• Planned investment in technology over the next year includes software purchases concerning the tax property tax database and public safety radio system. The computer-aided dispatch system, which includes software and hardware, is budgeted for $30 million. The property tax system is a software upgrade worth $68 million. There is also $74 million being spent on the public safety radio replacement, which will have a software component.

SMART CITY INSIGHTS

US Smart City Market

  • The US smart city market is very fragmented. At the current time, 100 cities in the US are undertaking at least one smart city related plan.
  • Only 14% of medium-sized US cities have announced smart city-related product involvement. All large-sized US cities have involvement with at least one smart city-related project. 8% of small cities have implemented a smart city-related project.
  • Technology providers are attempting to capture the small city market by adopting a modular approach to software. This means that the capital expenditure upfront is reduced, and the city can gradually add for services over time.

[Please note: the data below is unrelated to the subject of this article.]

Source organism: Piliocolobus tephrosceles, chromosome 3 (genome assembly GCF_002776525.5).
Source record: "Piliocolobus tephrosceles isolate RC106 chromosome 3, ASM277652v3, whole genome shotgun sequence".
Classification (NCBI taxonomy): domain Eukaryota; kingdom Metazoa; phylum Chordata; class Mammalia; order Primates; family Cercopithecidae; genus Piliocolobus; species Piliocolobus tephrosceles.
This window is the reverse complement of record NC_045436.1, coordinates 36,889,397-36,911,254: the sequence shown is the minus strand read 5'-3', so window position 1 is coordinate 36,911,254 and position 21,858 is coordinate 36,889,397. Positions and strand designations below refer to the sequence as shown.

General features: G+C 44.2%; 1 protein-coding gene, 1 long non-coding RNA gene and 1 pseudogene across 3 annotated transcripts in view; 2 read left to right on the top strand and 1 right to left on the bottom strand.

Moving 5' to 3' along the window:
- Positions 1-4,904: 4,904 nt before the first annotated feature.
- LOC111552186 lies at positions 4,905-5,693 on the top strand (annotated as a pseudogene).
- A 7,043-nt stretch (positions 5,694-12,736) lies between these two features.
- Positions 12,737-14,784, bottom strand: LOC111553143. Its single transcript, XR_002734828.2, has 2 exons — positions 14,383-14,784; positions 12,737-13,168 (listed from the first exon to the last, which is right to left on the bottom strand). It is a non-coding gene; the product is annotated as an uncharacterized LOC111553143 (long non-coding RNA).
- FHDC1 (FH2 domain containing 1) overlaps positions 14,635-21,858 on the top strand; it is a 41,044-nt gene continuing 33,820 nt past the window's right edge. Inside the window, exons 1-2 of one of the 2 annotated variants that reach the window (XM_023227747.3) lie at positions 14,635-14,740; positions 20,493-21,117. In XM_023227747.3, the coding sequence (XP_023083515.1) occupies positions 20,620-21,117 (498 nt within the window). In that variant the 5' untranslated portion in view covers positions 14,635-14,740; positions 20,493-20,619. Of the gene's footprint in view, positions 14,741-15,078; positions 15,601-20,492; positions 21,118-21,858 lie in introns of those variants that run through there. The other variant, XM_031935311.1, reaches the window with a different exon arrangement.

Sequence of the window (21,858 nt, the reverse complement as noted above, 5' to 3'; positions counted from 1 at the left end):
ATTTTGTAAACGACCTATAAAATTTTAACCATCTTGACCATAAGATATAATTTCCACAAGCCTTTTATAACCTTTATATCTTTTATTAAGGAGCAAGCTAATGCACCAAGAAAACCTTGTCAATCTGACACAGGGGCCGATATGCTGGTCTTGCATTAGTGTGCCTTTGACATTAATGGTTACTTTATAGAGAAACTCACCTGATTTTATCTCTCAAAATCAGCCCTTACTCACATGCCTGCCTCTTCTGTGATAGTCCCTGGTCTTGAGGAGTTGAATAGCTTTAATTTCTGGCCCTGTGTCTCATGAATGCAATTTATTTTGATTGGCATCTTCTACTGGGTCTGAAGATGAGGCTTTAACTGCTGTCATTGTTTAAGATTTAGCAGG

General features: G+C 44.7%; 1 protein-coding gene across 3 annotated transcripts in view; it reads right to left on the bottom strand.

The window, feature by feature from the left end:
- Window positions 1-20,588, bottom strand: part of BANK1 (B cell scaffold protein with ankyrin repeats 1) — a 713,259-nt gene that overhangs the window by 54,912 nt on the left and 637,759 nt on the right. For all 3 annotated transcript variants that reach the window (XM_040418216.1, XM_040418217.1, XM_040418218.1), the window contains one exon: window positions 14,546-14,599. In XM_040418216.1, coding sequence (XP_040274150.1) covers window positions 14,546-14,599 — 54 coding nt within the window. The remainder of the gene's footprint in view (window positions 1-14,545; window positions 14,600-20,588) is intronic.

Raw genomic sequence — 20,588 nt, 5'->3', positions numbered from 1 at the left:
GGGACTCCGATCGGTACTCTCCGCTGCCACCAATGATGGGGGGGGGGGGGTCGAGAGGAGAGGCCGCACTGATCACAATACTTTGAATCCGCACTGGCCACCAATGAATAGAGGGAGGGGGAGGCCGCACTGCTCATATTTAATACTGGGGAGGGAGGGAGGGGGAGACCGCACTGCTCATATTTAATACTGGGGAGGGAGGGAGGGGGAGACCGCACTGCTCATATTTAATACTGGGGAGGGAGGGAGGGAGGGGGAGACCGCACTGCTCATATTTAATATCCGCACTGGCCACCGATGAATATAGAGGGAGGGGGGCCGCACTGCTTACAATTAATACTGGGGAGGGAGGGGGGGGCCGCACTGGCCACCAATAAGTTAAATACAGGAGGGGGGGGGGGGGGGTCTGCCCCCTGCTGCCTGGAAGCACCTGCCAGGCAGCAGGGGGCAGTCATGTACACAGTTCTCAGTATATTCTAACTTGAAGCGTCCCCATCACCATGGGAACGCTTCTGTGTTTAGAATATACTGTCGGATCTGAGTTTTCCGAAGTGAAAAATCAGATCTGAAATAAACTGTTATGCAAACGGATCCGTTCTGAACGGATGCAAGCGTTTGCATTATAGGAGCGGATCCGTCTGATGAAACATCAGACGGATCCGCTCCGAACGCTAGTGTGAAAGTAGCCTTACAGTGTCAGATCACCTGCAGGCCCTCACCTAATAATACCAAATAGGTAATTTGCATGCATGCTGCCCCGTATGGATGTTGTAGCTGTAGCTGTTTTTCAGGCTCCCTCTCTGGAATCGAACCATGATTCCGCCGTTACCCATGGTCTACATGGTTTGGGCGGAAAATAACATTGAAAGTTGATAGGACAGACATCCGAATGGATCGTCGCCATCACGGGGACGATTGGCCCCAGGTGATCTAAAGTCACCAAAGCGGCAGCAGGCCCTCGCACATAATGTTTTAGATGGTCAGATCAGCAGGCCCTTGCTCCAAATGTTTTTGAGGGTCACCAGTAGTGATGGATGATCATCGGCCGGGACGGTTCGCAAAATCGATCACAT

Civic Engagement

  • International Researcher Gartner has said, "citizen engagement and the enhancement of services and experience will be critical to the success of smart cities." Research Vice President, Bettina Tratz-Ryan went on to say, "The way forward today is a community-driven, bottom-up approach where citizens are an integral part of designing and developing smart cities, and not a top-down policy with city leaders focusing on technology platforms alone."
  • Gartner recommends city administrations identify and prioritize the issues that impact citizens before applying technology to find solutions. There is still a digital divide, with not all citizens being proficient with IT. Cities need to remember this when gathering information.